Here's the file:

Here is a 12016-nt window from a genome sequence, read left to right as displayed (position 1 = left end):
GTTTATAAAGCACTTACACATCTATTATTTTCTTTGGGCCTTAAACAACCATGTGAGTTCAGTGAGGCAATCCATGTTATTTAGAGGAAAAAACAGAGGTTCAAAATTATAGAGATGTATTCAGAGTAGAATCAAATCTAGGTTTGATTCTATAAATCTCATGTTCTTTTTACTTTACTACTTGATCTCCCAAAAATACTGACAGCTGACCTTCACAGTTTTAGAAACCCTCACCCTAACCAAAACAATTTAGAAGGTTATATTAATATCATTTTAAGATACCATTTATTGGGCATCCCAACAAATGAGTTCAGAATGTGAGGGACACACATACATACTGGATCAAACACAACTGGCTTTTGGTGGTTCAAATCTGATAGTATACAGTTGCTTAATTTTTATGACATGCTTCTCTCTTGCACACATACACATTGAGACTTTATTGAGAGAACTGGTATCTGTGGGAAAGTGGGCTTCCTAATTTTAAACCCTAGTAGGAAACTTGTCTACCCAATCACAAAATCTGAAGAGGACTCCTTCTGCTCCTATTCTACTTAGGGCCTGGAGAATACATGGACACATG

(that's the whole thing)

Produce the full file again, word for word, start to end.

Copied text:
Here is a 12016-nt window from a genome sequence, read left to right as displayed (position 1 = left end):
GTTTATAAAGCACTTACACATCTATTATTTTCTTTGGGCCTTAAACAACCATGTGAGTTCAGTGAGGCAATCCATGTTATTTAGAGGAAAAAACAGAGGTTCAAAATTATAGAGATGTATTCAGAGTAGAATCAAATCTAGGTTTGATTCTATAAATCTCATGTTCTTTTTACTTTACTACTTGATCTCCCAAAAATACTGACAGCTGACCTTCACAGTTTTAGAAACCCTCACCCTAACCAAAACAATTTAGAAGGTTATATTAATATCATTTTAAGATACCATTTATTGGGCATCCCAACAAATGAGTTCAGAATGTGAGGGACACACATACATACTGGATCAAACACAACTGGCTTTTGGTGGTTCAAATCTGATAGTATACAGTTGCTTAATTTTTATGACATGCTTCTCTCTTGCACACATACACATTGAGACTTTATTGAGAGAACTGGTATCTGTGGGAAAGTGGGCTTCCTAATTTTAAACCCTAGTAGGAAACTTGTCTACCCAATCACAAAATCTGAAGAGGACTCCTTCTGCTCCTATTCTACTTAGGGCCTGGAGAATACATGGACACATG